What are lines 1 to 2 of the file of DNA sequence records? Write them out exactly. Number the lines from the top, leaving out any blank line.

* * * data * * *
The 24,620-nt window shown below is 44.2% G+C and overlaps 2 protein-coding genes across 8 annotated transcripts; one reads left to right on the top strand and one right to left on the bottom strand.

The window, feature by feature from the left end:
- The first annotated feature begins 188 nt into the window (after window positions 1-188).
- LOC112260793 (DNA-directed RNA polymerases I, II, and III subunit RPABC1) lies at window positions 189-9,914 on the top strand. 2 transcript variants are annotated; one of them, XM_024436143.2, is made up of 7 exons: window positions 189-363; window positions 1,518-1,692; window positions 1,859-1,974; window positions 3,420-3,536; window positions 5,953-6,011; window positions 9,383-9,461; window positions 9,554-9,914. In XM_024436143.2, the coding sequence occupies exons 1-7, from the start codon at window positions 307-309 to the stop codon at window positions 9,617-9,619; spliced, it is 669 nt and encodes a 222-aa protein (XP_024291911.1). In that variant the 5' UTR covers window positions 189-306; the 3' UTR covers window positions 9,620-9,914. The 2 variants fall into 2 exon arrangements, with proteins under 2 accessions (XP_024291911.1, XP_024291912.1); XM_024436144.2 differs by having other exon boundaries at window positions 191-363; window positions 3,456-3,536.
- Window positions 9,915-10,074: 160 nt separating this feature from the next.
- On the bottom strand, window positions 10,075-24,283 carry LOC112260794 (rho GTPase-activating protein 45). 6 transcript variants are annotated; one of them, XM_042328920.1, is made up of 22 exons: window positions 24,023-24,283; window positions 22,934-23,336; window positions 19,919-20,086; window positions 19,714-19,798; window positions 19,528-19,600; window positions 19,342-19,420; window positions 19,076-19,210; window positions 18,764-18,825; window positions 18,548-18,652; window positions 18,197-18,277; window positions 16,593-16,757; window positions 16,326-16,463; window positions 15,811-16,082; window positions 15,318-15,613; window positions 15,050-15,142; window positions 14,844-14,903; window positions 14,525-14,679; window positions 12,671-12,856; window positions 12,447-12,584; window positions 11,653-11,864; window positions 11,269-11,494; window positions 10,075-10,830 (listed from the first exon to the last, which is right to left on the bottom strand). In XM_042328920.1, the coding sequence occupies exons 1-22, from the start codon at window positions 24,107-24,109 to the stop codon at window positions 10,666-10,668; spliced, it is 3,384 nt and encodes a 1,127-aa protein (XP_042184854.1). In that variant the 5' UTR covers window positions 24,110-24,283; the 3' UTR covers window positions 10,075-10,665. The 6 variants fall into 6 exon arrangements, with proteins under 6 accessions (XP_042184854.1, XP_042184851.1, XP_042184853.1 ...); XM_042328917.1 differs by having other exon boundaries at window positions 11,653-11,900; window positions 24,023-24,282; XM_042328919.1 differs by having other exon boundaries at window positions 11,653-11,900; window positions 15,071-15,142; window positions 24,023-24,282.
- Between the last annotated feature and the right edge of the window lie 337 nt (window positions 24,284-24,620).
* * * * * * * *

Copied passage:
The 24,620-nt window shown below is 44.2% G+C and overlaps 2 protein-coding genes across 8 annotated transcripts; one reads left to right on the top strand and one right to left on the bottom strand.

The window, feature by feature from the left end: